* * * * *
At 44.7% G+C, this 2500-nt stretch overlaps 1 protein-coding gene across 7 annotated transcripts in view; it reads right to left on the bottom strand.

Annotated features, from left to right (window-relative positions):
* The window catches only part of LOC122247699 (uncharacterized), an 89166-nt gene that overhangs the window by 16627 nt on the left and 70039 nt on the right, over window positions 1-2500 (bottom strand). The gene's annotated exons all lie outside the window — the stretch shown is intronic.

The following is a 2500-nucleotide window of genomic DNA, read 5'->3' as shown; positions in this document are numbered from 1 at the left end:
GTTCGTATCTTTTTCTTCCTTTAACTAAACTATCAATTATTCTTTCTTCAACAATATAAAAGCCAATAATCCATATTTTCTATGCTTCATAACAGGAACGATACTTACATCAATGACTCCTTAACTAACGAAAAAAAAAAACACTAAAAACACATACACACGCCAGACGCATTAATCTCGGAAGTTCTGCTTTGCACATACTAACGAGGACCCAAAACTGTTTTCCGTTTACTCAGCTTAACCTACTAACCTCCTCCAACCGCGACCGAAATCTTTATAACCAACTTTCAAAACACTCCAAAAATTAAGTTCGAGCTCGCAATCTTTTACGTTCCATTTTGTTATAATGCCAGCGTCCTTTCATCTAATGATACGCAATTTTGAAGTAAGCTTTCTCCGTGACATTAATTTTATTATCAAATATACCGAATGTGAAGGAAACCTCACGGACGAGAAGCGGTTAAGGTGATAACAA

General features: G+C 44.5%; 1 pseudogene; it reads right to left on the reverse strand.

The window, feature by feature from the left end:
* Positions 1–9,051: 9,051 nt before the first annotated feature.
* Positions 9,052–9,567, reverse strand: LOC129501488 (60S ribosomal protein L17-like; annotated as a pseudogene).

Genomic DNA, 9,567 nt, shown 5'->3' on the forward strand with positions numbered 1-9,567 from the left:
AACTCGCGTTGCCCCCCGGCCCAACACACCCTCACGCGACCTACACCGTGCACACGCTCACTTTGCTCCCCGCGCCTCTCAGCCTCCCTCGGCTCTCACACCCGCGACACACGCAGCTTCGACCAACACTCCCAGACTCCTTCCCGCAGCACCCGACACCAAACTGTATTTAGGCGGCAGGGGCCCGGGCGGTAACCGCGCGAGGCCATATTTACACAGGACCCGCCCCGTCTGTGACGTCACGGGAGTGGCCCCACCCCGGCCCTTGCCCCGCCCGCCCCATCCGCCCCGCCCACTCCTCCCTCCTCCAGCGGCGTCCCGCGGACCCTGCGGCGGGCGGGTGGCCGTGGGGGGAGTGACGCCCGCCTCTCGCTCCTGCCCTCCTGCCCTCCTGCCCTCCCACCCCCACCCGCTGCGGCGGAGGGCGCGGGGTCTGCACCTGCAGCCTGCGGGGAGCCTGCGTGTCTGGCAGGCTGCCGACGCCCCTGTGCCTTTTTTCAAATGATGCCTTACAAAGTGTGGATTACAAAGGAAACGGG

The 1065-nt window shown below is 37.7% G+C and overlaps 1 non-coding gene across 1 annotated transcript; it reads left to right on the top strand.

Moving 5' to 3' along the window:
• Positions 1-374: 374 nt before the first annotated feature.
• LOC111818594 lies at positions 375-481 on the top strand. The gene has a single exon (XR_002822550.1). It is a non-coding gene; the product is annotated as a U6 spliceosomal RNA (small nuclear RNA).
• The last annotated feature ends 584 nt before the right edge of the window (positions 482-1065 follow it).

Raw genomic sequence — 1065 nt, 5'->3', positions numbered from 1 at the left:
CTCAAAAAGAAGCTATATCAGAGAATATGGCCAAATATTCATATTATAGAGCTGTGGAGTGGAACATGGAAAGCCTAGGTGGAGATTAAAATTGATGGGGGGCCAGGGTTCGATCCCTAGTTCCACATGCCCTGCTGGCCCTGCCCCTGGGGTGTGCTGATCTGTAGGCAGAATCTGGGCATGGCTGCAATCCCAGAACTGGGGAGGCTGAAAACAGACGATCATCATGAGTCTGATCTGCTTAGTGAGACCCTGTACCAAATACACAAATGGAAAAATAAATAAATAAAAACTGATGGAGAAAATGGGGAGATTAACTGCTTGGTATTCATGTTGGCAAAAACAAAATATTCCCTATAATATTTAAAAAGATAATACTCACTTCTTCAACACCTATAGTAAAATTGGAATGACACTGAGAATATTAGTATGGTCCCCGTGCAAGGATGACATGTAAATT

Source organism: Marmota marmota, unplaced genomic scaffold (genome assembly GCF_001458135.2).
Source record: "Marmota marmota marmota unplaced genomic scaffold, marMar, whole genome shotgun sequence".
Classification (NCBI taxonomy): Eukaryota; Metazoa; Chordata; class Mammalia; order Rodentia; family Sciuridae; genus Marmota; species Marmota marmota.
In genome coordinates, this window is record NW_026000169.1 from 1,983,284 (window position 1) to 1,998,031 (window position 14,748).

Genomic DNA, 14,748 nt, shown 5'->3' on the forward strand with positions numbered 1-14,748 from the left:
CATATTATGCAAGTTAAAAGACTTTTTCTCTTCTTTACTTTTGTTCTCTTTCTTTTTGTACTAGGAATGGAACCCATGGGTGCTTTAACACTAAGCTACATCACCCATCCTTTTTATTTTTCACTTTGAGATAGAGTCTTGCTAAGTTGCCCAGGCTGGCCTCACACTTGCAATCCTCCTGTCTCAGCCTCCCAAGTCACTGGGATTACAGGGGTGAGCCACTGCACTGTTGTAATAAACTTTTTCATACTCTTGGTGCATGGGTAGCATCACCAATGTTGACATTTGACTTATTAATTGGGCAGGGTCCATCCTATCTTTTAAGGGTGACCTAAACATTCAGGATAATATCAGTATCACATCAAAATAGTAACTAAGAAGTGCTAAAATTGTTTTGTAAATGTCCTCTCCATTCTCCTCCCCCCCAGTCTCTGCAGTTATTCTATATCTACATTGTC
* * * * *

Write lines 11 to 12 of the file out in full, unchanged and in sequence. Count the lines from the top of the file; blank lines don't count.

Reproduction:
AACTCGCGTTGCCCCCCGGCCCAACACACCCTCACGCGACCTACACCGTGCACACGCTCACTTTGCTCCCCGCGCCTCTCAGCCTCCCTCGGCTCTCACACCCGCGACACACGCAGCTTCGACCAACACTCCCAGACTCCTTCCCGCAGCACCCGACACCAAACTGTATTTAGGCGGCAGGGGCCCGGGCGGTAACCGCGCGAGGCCATATTTACACAGGACCCGCCCCGTCTGTGACGTCACGGGAGTGGCCCCACCCCGGCCCTTGCCCCGCCCGCCCCATCCGCCCCGCCCACTCCTCCCTCCTCCAGCGGCGTCCCGCGGACCCTGCGGCGGGCGGGTGGCCGTGGGGGGAGTGACGCCCGCCTCTCGCTCCTGCCCTCCTGCCCTCCTGCCCTCCCACCCCCACCCGCTGCGGCGGAGGGCGCGGGGTCTGCACCTGCAGCCTGCGGGGAGCCTGCGTGTCTGGCAGGCTGCCGACGCCCCTGTGCCTTTTTTCAAATGATGCCTTACAAAGTGTGGATTACAAAGGAAACGGG

The 1065-nt window shown below is 37.7% G+C and overlaps 1 non-coding gene across 1 annotated transcript; it reads left to right on the top strand.